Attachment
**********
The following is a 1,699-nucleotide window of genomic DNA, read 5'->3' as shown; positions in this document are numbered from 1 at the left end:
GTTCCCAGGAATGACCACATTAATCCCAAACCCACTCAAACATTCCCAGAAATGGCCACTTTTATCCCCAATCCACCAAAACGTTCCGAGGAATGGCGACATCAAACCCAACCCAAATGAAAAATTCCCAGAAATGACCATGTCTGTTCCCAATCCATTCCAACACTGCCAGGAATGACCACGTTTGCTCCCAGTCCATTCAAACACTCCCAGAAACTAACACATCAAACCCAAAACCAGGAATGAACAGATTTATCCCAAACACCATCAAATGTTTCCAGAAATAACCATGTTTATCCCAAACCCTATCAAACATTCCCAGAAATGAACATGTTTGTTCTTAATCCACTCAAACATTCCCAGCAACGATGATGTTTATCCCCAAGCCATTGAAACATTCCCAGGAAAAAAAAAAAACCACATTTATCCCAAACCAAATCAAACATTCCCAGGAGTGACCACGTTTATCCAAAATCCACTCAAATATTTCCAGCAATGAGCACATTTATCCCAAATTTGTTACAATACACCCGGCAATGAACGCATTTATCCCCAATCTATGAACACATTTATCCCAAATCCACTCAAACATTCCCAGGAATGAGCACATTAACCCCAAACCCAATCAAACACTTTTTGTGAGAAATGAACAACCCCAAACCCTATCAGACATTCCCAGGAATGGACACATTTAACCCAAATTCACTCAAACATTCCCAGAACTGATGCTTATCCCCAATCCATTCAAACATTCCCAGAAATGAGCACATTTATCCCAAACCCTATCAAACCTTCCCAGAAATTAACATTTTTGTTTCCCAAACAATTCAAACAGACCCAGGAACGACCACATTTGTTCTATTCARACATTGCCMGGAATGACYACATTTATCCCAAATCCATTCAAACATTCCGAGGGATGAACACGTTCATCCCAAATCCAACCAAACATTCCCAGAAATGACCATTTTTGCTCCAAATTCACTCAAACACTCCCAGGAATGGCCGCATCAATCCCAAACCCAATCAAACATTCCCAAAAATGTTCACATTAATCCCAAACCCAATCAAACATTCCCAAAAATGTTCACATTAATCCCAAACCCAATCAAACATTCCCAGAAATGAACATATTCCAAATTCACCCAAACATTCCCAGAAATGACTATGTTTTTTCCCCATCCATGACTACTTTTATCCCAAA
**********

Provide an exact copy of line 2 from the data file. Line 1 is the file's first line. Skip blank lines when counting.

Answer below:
GTTCCCAGGAATGACCACATTAATCCCAAACCCACTCAAACATTCCCAGAAATGGCCACTTTTATCCCCAATCCACCAAAACGTTCCGAGGAATGGCGACATCAAACCCAACCCAAATGAAAAATTCCCAGAAATGACCATGTCTGTTCCCAATCCATTCCAACACTGCCAGGAATGACCACGTTTGCTCCCAGTCCATTCAAACACTCCCAGAAACTAACACATCAAACCCAAAACCAGGAATGAACAGATTTATCCCAAACACCATCAAATGTTTCCAGAAATAACCATGTTTATCCCAAACCCTATCAAACATTCCCAGAAATGAACATGTTTGTTCTTAATCCACTCAAACATTCCCAGCAACGATGATGTTTATCCCCAAGCCATTGAAACATTCCCAGGAAAAAAAAAAAACCACATTTATCCCAAACCAAATCAAACATTCCCAGGAGTGACCACGTTTATCCAAAATCCACTCAAATATTTCCAGCAATGAGCACATTTATCCCAAATTTGTTACAATACACCCGGCAATGAACGCATTTATCCCCAATCTATGAACACATTTATCCCAAATCCACTCAAACATTCCCAGGAATGAGCACATTAACCCCAAACCCAATCAAACACTTTTTGTGAGAAATGAACAACCCCAAACCCTATCAGACATTCCCAGGAATGGACACATTTAACCCAAATTCACTCAAACATTCCCAGAACTGATGCTTATCCCCAATCCATTCAAACATTCCCAGAAATGAGCACATTTATCCCAAACCCTATCAAACCTTCCCAGAAATTAACATTTTTGTTTCCCAAACAATTCAAACAGACCCAGGAACGACCACATTTGTTCTATTCARACATTGCCMGGAATGACYACATTTATCCCAAATCCATTCAAACATTCCGAGGGATGAACACGTTCATCCCAAATCCAACCAAACATTCCCAGAAATGACCATTTTTGCTCCAAATTCACTCAAACACTCCCAGGAATGGCCGCATCAATCCCAAACCCAATCAAACATTCCCAAAAATGTTCACATTAATCCCAAACCCAATCAAACATTCCCAAAAATGTTCACATTAATCCCAAACCCAATCAAACATTCCCAGAAATGAACATATTCCAAATTCACCCAAACATTCCCAGAAATGACTATGTTTTTTCCCCATCCATGACTACTTTTATCCCAAA